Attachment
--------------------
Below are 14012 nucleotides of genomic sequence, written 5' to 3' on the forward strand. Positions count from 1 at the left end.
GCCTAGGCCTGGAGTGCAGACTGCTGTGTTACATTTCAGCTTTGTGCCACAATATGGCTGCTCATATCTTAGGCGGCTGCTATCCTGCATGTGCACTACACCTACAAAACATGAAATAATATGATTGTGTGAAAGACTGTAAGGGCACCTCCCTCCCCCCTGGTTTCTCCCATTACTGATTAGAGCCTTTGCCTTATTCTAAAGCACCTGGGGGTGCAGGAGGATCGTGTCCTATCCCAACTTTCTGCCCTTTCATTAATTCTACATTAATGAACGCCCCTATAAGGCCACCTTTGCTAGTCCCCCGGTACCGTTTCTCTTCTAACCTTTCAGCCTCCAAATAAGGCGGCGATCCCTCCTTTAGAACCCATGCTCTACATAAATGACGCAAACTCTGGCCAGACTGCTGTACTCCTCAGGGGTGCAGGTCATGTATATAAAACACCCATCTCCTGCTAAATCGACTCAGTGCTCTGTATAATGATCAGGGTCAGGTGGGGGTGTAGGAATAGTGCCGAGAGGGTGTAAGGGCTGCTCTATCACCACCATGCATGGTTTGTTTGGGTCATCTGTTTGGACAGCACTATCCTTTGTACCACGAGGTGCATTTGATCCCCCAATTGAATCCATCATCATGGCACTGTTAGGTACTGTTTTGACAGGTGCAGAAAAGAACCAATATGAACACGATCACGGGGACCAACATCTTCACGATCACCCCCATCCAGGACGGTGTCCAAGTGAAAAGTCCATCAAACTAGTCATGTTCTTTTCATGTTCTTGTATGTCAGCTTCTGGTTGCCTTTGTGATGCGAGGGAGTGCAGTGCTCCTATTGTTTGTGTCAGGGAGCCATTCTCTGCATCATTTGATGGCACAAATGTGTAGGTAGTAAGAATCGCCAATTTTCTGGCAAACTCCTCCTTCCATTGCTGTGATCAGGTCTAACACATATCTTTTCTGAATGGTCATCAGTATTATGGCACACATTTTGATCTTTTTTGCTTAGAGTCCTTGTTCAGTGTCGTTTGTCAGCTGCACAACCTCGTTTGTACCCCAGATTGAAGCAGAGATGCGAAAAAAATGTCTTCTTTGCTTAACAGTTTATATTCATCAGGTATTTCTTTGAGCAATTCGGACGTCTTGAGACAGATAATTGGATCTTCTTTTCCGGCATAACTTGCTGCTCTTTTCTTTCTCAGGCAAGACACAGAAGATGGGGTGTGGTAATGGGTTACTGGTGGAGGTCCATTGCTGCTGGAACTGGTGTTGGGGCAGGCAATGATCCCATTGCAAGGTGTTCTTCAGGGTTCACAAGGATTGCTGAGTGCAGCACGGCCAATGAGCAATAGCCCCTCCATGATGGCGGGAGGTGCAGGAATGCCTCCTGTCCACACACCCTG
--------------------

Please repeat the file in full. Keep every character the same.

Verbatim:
Below are 14012 nucleotides of genomic sequence, written 5' to 3' on the forward strand. Positions count from 1 at the left end.
GCCTAGGCCTGGAGTGCAGACTGCTGTGTTACATTTCAGCTTTGTGCCACAATATGGCTGCTCATATCTTAGGCGGCTGCTATCCTGCATGTGCACTACACCTACAAAACATGAAATAATATGATTGTGTGAAAGACTGTAAGGGCACCTCCCTCCCCCCTGGTTTCTCCCATTACTGATTAGAGCCTTTGCCTTATTCTAAAGCACCTGGGGGTGCAGGAGGATCGTGTCCTATCCCAACTTTCTGCCCTTTCATTAATTCTACATTAATGAACGCCCCTATAAGGCCACCTTTGCTAGTCCCCCGGTACCGTTTCTCTTCTAACCTTTCAGCCTCCAAATAAGGCGGCGATCCCTCCTTTAGAACCCATGCTCTACATAAATGACGCAAACTCTGGCCAGACTGCTGTACTCCTCAGGGGTGCAGGTCATGTATATAAAACACCCATCTCCTGCTAAATCGACTCAGTGCTCTGTATAATGATCAGGGTCAGGTGGGGGTGTAGGAATAGTGCCGAGAGGGTGTAAGGGCTGCTCTATCACCACCATGCATGGTTTGTTTGGGTCATCTGTTTGGACAGCACTATCCTTTGTACCACGAGGTGCATTTGATCCCCCAATTGAATCCATCATCATGGCACTGTTAGGTACTGTTTTGACAGGTGCAGAAAAGAACCAATATGAACACGATCACGGGGACCAACATCTTCACGATCACCCCCATCCAGGACGGTGTCCAAGTGAAAAGTCCATCAAACTAGTCATGTTCTTTTCATGTTCTTGTATGTCAGCTTCTGGTTGCCTTTGTGATGCGAGGGAGTGCAGTGCTCCTATTGTTTGTGTCAGGGAGCCATTCTCTGCATCATTTGATGGCACAAATGTGTAGGTAGTAAGAATCGCCAATTTTCTGGCAAACTCCTCCTTCCATTGCTGTGATCAGGTCTAACACATATCTTTTCTGAATGGTCATCAGTATTATGGCACACATTTTGATCTTTTTTGCTTAGAGTCCTTGTTCAGTGTCGTTTGTCAGCTGCACAACCTCGTTTGTACCCCAGATTGAAGCAGAGATGCGAAAAAAATGTCTTCTTTGCTTAACAGTTTATATTCATCAGGTATTTCTTTGAGCAATTCGGACGTCTTGAGACAGATAATTGGATCTTCTTTTCCGGCATAACTTGCTGCTCTTTTCTTTCTCAGGCAAGACACAGAAGATGGGGTGTGGTAATGGGTTACTGGTGGAGGTCCATTGCTGCTGGAACTGGTGTTGGGGCAGGCAATGATCCCATTGCAAGGTGTTCTTCAGGGTTCACAAGGATTGCTGAGTGCAGCACGGCCAATGAGCAATAGCCCCTCCATGATGGCGGGAGGTGCAGGAATGCCTCCTGTCCACACACCCTG